The Riders of the Purple Sage and the End of History

There is something pulling me into the scenario: when I first traveled heads on toward the continental divide, some years back, the West became by definition my part of the US, and some portion of me stayed out there, waiting and advancing memories at regular intervals.

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[taken on the way from Los Alamos down on the way to Espanola]

I regularly dream of these colors, of the weight they had on these days in late December.

The crumbling mesa-geography was, no doubt, the most wholesome and beautiful landscape I had seen to that point.

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I’d honestly like to come up with more than these curt one-liners, but somehow the Western scape is beyond me, even now – this central European kid has no adequate vocabulary to translate its geographical awe into extended descriptive sentences.

To borrow a phrase from Captain Willard here –

The light and space of New Mexico really put a zap on my head.

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This speechlessness certainly accounts for parts of my attraction to a) literatures of the West and b) the frontier. In fact, the last regular class I took before this dissertation thing really took off (over here, you’re not required to do course work while you’re processing your diss, nor would I really find the time with the teaching load I have stacked high up on my priority list) was a reading course on The American Western Novel, including Cooper’s The Prairie, Robert M. Bird’s The Jibbenainosay (right, I mentioned that at some length in my discussion of Melville’s Confidence Man, some while back), a host of other stories, and: Zane Grey’s The Riders of the Purple Sage (1912); and this particular perennial will be de rigeur on the program for the upcoming I-don’t-know-how-many-blogging-days. The connexion with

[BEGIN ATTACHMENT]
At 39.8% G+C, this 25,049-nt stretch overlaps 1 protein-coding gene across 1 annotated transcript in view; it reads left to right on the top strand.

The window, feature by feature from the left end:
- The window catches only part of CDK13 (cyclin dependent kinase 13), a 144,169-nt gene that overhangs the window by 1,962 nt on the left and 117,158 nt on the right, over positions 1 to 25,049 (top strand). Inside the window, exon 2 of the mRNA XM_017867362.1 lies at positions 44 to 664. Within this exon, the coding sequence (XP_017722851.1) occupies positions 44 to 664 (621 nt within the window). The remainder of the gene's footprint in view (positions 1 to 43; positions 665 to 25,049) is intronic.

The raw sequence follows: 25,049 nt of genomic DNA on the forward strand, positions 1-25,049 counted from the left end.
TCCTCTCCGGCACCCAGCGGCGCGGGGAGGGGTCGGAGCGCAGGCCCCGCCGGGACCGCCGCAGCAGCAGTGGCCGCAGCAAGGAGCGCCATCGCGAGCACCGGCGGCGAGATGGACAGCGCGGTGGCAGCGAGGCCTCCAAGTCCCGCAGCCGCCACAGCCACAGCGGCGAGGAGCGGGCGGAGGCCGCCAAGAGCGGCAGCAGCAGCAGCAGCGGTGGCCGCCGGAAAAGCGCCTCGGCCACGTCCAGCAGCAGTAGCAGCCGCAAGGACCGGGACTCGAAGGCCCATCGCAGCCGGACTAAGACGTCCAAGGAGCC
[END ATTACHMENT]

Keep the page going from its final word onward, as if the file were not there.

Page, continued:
– ah! Lovecraft! –

is not exactly obvious, but still very viable, and workable, and related to my working hypothesis, here and dissertation-wise, that Lovecraft’s use of race as an issue can be explained best in connection with his use and re-establishment of the frontier as an apocalyptic place. To better understand the fusion of all three, race-frontier-apocalypse, I’m picking out literay/cultural texts to read his stories through.

I’ll pour another post out on how the Riders of the Purple Sage build the frontier, and then I’ll go and apocalyptize the place, as I find it.